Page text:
Symptoms & Diagnosis

Is Borderline Personality Disorder a ‘Real’ Diagnosis?

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Only relatively recently has Borderline Personality Disorder (BPD) been accepted by clinicians, therapists, and even insurance companies as a valid psychiatric diagnosis. Awareness of the disorder and acceptance of the diagnosis has increased immensely in the past three decades, though the original term was coined in the 1930s by psychologist Adolph Stern. Stern wanted to classify a set of patients for whom there was no pre-existing psychiatric definition.

According to an article by Stern, published in the Psychoanalytic Quarterly in 1938, “It is well known that a large group of patients fit frankly neither into the psychotic nor into the psychoneurotic group, and that this border line group of patients is extremely difficult to handle effectively by any psychotherapeutic method.” It is clear that the term “border line,” in this context, merely referred to patients whom Stern believed did not meet a set of criteria that would plainly indicate a specific diagnosis. However, it would take more than 40 years for the psychiatric community to seriously consider and codify the diagnostic criteria for Borderline Personality Disorder.

BPD Diagnosis Initially Dismissed

The initial lack of diagnostic precision in determining the exact behavior and symptoms associated with BPD, combined with the fact that the disorder overlapped with a number of other psychiatric disorders, led many to question the validity of the diagnosis. A large portion of the psychiatric community dismissed Borderline Personality Disorder as a “catch-all” diagnosis lacking in any scientific validity and only appropriate for those patients who didn’t clearly fall into another category.

Throughout the middle of the past century, advances were made in the understanding of the disorder, but it was not until 1980 that BPD was afforded status as a bona fide psychiatric diagnosis when it appeared in the third edition of the Diagnostic and Statistical Manual of Mental Disorders (DSM-III). This was due in large part to the commitment and perseverance of psychotherapists who documented, analyzed, and synthesized their combined knowledge on the disorder and defined the major characteristics and symptoms of BPD to be able to make a more accurate diagnosis.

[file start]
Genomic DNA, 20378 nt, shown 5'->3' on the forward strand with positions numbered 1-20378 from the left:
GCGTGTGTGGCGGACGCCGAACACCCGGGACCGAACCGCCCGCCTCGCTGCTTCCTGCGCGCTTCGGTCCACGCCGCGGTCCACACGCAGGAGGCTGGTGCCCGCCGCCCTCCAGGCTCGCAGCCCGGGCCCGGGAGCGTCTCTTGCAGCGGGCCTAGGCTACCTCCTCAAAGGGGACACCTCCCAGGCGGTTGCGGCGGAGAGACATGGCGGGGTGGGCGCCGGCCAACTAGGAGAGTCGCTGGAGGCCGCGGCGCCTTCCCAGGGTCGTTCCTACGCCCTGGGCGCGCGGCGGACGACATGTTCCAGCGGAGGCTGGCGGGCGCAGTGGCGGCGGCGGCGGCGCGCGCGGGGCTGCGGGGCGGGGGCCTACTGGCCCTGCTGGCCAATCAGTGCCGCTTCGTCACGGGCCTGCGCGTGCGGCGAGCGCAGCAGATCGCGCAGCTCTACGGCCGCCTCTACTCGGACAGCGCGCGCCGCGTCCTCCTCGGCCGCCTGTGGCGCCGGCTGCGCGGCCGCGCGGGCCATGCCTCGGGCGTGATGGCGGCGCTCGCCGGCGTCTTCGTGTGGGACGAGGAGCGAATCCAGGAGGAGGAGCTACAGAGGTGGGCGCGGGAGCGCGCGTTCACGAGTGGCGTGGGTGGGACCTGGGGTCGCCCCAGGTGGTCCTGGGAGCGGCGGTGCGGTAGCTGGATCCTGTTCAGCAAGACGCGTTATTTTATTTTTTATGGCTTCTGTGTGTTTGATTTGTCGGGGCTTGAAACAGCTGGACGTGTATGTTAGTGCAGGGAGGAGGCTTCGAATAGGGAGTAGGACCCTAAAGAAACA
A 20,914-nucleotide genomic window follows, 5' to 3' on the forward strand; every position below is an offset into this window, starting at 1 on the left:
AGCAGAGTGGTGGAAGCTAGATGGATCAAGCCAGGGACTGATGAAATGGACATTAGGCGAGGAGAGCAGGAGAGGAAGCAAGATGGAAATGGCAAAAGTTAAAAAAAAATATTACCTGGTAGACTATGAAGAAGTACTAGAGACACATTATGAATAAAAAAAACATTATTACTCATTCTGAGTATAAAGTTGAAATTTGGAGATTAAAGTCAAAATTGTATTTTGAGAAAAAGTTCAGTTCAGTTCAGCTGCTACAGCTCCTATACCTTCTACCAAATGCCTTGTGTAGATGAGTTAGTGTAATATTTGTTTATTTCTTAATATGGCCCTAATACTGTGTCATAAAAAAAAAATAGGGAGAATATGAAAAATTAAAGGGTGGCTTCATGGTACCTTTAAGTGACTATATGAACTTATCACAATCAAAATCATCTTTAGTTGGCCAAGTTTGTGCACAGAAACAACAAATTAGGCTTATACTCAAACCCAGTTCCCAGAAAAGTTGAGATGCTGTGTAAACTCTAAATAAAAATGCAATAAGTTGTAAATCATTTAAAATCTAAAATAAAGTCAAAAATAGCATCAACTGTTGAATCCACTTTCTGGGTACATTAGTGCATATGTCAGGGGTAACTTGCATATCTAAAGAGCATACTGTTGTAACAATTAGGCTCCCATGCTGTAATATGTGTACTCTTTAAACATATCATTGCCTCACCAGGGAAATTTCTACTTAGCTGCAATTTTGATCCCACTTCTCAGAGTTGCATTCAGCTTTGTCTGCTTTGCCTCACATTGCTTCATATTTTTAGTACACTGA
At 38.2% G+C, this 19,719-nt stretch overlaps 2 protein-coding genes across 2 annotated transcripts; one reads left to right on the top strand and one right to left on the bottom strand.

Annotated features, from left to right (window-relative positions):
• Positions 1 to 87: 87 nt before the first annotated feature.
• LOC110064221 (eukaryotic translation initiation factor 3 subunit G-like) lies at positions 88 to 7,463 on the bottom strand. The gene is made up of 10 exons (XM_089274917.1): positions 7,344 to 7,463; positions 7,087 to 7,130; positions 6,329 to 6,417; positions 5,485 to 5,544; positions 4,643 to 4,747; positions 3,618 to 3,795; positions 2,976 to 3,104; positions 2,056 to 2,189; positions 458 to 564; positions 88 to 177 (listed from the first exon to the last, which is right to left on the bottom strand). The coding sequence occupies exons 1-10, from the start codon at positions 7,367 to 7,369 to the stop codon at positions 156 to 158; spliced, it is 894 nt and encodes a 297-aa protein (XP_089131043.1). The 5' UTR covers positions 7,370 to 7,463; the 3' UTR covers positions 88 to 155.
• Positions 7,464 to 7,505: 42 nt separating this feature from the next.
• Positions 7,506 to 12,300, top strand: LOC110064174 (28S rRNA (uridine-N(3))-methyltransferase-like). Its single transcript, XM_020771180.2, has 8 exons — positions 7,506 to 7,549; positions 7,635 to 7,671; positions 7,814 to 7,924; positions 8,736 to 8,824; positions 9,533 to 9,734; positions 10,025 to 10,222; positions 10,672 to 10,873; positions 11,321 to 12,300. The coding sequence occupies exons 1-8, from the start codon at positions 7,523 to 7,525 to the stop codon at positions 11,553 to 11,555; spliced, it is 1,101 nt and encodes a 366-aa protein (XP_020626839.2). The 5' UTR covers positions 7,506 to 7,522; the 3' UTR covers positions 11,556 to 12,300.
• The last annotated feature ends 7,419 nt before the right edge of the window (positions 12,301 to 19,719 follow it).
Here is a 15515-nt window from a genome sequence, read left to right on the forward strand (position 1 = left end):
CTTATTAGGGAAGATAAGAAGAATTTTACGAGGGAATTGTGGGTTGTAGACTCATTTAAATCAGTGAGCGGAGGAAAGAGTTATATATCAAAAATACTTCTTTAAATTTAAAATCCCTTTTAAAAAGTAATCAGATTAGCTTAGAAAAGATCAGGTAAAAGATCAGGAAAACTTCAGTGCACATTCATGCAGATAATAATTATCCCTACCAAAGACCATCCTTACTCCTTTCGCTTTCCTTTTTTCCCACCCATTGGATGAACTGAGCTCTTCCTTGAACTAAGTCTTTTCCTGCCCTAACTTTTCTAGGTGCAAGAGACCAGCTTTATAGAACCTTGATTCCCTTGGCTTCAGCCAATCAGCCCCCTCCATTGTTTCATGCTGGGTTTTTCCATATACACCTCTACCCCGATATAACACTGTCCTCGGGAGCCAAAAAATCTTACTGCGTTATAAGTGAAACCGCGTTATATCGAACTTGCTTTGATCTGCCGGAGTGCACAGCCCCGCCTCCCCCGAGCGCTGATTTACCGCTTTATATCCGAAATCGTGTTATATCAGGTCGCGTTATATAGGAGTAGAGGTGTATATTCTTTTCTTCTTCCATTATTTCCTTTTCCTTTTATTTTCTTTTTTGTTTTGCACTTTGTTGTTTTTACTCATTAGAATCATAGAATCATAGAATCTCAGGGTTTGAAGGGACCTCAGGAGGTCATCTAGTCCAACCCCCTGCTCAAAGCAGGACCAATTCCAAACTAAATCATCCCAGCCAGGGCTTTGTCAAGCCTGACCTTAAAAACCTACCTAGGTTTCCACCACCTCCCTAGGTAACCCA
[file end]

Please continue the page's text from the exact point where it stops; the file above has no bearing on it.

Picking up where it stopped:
BPD Diagnosis Led to Research

The validation of the Borderline Personality Disorder diagnosis has resulted in greater understanding and increased research into the disorder. A major advance in the treatment of BPD is the advent of Dialectical Behavior Therapy (DBT), introduced by Dr. Marsha Linehan in the 1990s. DBT was created specifically to treat BPD, but it has been successful in treating a variety of disorders. Effective BPD treatment incorporates DBT along with a wide range of holistic and multi-disciplinary therapeutic practices, such as Eye Movement Desensitization and Reprocessing (EMDR), yoga, and art therapy.

In addition to increased options for patients and their families, the validation of BPD as a diagnosis has allowed for the establishment of  advocacy organizations such as the National Education Alliance for Borderline Personality Disorder (NEA-BPD), whose mission is “to raise public awareness, provide education, promote research on Borderline Personality Disorder, and enhance the quality of life of those affected by this serious mental illness.”

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